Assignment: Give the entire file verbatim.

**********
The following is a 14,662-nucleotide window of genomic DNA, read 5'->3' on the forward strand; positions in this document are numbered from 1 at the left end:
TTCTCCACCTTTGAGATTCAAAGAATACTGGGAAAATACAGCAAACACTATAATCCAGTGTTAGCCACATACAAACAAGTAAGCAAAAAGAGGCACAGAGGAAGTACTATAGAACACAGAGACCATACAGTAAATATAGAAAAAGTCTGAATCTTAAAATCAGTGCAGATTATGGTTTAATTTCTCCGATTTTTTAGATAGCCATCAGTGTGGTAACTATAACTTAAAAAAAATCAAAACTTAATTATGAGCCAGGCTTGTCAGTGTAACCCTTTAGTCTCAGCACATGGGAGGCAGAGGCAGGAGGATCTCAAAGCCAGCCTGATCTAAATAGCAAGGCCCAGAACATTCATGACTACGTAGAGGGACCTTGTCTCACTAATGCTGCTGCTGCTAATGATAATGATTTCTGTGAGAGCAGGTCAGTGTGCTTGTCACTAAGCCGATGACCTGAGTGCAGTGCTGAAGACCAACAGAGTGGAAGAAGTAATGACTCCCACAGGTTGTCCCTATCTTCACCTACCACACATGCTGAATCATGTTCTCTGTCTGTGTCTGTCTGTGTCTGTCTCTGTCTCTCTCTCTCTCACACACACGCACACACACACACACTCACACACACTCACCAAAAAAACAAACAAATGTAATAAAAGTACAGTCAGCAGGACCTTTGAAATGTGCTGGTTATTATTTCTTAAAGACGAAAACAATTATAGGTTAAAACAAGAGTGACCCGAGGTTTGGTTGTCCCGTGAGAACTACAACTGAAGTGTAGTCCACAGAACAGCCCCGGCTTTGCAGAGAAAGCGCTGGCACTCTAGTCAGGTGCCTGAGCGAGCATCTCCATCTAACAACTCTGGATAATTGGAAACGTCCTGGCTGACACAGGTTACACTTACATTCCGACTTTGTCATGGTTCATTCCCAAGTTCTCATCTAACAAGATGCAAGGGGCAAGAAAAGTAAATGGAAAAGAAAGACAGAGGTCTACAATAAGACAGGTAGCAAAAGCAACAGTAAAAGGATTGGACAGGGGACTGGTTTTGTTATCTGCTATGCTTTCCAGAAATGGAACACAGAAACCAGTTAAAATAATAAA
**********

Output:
The following is a 14,662-nucleotide window of genomic DNA, read 5'->3' on the forward strand; positions in this document are numbered from 1 at the left end:
TTCTCCACCTTTGAGATTCAAAGAATACTGGGAAAATACAGCAAACACTATAATCCAGTGTTAGCCACATACAAACAAGTAAGCAAAAAGAGGCACAGAGGAAGTACTATAGAACACAGAGACCATACAGTAAATATAGAAAAAGTCTGAATCTTAAAATCAGTGCAGATTATGGTTTAATTTCTCCGATTTTTTAGATAGCCATCAGTGTGGTAACTATAACTTAAAAAAAATCAAAACTTAATTATGAGCCAGGCTTGTCAGTGTAACCCTTTAGTCTCAGCACATGGGAGGCAGAGGCAGGAGGATCTCAAAGCCAGCCTGATCTAAATAGCAAGGCCCAGAACATTCATGACTACGTAGAGGGACCTTGTCTCACTAATGCTGCTGCTGCTAATGATAATGATTTCTGTGAGAGCAGGTCAGTGTGCTTGTCACTAAGCCGATGACCTGAGTGCAGTGCTGAAGACCAACAGAGTGGAAGAAGTAATGACTCCCACAGGTTGTCCCTATCTTCACCTACCACACATGCTGAATCATGTTCTCTGTCTGTGTCTGTCTGTGTCTGTCTCTGTCTCTCTCTCTCTCACACACACGCACACACACACACACTCACACACACTCACCAAAAAAACAAACAAATGTAATAAAAGTACAGTCAGCAGGACCTTTGAAATGTGCTGGTTATTATTTCTTAAAGACGAAAACAATTATAGGTTAAAACAAGAGTGACCCGAGGTTTGGTTGTCCCGTGAGAACTACAACTGAAGTGTAGTCCACAGAACAGCCCCGGCTTTGCAGAGAAAGCGCTGGCACTCTAGTCAGGTGCCTGAGCGAGCATCTCCATCTAACAACTCTGGATAATTGGAAACGTCCTGGCTGACACAGGTTACACTTACATTCCGACTTTGTCATGGTTCATTCCCAAGTTCTCATCTAACAAGATGCAAGGGGCAAGAAAAGTAAATGGAAAAGAAAGACAGAGGTCTACAATAAGACAGGTAGCAAAAGCAACAGTAAAAGGATTGGACAGGGGACTGGTTTTGTTATCTGCTATGCTTTCCAGAAATGGAACACAGAAACCAGTTAAAATAATAAA